Safety Concerns Cause Move of Antarctic Station

Safety Concerns Cause Move of Antarctic Station

The British Antarctic Survey station is being moved about 15 miles to get away from new crack in the floating Brunt Ice Shelf in Antarctica, and it will shut down from March to November this year.

The British Antarctic Survey announced it has decided not to winter at Halley VI Research Station for safety reasons. The station is located on the floating Brunt Ice Shelf in Antarctica; it will shut down between March and November 2017 because changes in the ice, mainly the growth of a large new crack, present "a complex glaciological picture that means that BAS scientists are unable to predict with certainty what will happen to the ice shelf during the forthcoming Antarctic winter," according to a Jan. 16 society announcement that said for precautionary reasons BAS will remove its people before the Antarctic winter begins.

The station is in the final stages of being moved about 15 miles present site to a location upstream of a previously dormant crack that began to grow in 2012. The new crack appeared in October 2016 about 10 miles north of the research station. "Since then glaciologists have monitored the growth of this crack using a network of GPS instruments that measure the deformation of the ice, together with European Space Agency satellite imagery, ground penetrating radar, and on-site drone footage, which show that the recent changes to the Brunt Ice Shelf have not been seen before," according to BAS. "They have run computer models and created bathymetric maps to determine whether or not a large iceberg will calve, and the impact that could have on the remaining ice shelf. They conclude that they are unable to predict with certainty what will happen to the ice shelf during the forthcoming Antarctic winter and beyond. There is no immediate risk to the people currently at the station, or to the station itself. However, there is sufficient uncertainty about what could happen to the ice during the coming Antarctic winter for BAS to change its operational plans."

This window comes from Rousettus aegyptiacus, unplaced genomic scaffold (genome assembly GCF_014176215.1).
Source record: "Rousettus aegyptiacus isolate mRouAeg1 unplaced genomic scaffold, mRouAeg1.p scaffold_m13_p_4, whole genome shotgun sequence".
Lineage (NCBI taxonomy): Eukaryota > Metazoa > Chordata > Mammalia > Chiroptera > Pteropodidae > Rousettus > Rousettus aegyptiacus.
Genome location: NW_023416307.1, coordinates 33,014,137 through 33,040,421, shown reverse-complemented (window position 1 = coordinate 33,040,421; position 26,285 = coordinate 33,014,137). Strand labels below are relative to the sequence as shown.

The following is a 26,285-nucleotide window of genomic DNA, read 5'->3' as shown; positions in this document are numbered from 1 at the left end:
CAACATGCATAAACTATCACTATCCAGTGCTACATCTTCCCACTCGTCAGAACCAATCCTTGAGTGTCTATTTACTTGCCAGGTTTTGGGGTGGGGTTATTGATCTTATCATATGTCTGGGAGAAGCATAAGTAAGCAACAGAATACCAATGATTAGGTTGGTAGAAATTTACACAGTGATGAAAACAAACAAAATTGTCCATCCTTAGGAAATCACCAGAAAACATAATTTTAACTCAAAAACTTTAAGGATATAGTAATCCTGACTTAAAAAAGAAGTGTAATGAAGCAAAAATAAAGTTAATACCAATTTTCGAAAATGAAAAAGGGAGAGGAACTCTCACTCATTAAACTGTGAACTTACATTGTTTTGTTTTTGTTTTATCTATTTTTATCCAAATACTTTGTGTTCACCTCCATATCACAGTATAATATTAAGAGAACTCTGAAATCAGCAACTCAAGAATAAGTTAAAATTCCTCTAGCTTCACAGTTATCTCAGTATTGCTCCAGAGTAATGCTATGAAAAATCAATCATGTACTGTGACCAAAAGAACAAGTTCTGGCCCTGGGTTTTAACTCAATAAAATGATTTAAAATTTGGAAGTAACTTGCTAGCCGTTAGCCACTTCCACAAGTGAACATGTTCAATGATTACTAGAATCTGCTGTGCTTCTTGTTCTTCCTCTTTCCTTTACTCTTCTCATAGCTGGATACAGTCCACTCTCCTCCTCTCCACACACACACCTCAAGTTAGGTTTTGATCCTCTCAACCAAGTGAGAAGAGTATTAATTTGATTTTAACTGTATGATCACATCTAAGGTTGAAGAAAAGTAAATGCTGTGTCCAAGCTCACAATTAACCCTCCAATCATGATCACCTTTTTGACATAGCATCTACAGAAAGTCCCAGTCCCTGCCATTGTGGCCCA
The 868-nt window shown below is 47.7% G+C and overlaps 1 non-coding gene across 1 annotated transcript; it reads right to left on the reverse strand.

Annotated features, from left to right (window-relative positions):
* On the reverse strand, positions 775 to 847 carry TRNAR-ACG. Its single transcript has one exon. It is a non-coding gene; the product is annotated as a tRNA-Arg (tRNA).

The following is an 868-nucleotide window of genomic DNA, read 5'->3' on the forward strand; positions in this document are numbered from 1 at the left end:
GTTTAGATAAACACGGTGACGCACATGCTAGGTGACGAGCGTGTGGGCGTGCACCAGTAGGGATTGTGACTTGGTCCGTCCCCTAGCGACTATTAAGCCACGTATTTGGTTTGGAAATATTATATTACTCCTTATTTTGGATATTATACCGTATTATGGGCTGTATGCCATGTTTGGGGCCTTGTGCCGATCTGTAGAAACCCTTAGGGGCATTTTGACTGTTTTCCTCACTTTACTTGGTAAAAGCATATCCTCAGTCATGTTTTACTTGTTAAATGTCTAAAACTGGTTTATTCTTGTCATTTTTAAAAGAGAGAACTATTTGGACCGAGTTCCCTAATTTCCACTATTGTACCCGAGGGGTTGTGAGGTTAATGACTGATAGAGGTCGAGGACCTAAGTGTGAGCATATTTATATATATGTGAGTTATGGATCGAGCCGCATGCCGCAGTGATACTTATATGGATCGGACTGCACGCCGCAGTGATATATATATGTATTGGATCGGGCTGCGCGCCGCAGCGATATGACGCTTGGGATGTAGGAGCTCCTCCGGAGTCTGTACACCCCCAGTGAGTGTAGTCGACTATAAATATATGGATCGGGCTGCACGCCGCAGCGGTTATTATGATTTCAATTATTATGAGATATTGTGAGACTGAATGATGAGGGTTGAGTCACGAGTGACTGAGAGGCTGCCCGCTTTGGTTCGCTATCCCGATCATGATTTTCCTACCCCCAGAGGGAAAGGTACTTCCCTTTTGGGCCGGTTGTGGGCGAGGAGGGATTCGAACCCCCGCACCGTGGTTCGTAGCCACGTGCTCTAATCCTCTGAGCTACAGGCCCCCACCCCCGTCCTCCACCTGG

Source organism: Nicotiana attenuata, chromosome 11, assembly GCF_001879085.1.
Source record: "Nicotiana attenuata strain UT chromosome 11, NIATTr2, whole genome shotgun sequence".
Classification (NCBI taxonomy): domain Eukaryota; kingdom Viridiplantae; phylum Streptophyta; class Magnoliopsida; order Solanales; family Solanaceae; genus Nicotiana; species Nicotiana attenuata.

The society expressed confidence that it can rescue personnel during summer months if a fracturing of the ice shelf occurred, but it describes access by ship or aircraft as "extremely difficult during the winter months of 24-hour darkness, extremely low temperatures, and the frozen sea."

Currently there are 88 people at the station, including 16 who were scheduled to remain there during the winter. Options to redeploy research and technical support teams temporarily to other parts of the society are being explored, it reported.

Researchers at the station conduct earth, atmospheric, and space weather observations. "Halley VI Research Station sits on a floating ice shelf. It was designed specifically to move inland if required," said Director of Operations Capt. Tim Stockings. "The current work to relocate our station is going very well. This challenging engineering project is scheduled to complete as planned by early March 2017. We want to do the right thing for our people. Bringing them home for winter is a prudent precaution, given the changes that our glaciologists have seen in the ice shelf in recent months. Our goal is to winterize the station and leave it ready for re-occupation as soon as possible after the Antarctic winter."

Meanwhile, NASA reported Jan. 18 that Earth's 2016 surface temperatures were the warmest since modern recordkeeping began in 1880, citing independent analyses it had done and also those by the National Oceanic and Atmospheric Administration (NOAA). Globally-averaged temperatures in 2016 were 1.78 degrees Fahrenheit (0.99 degrees Celsius) warmer than the mid-20th century mean, which made 2016 the third year in a row to set a new record for global average surface temperatures.

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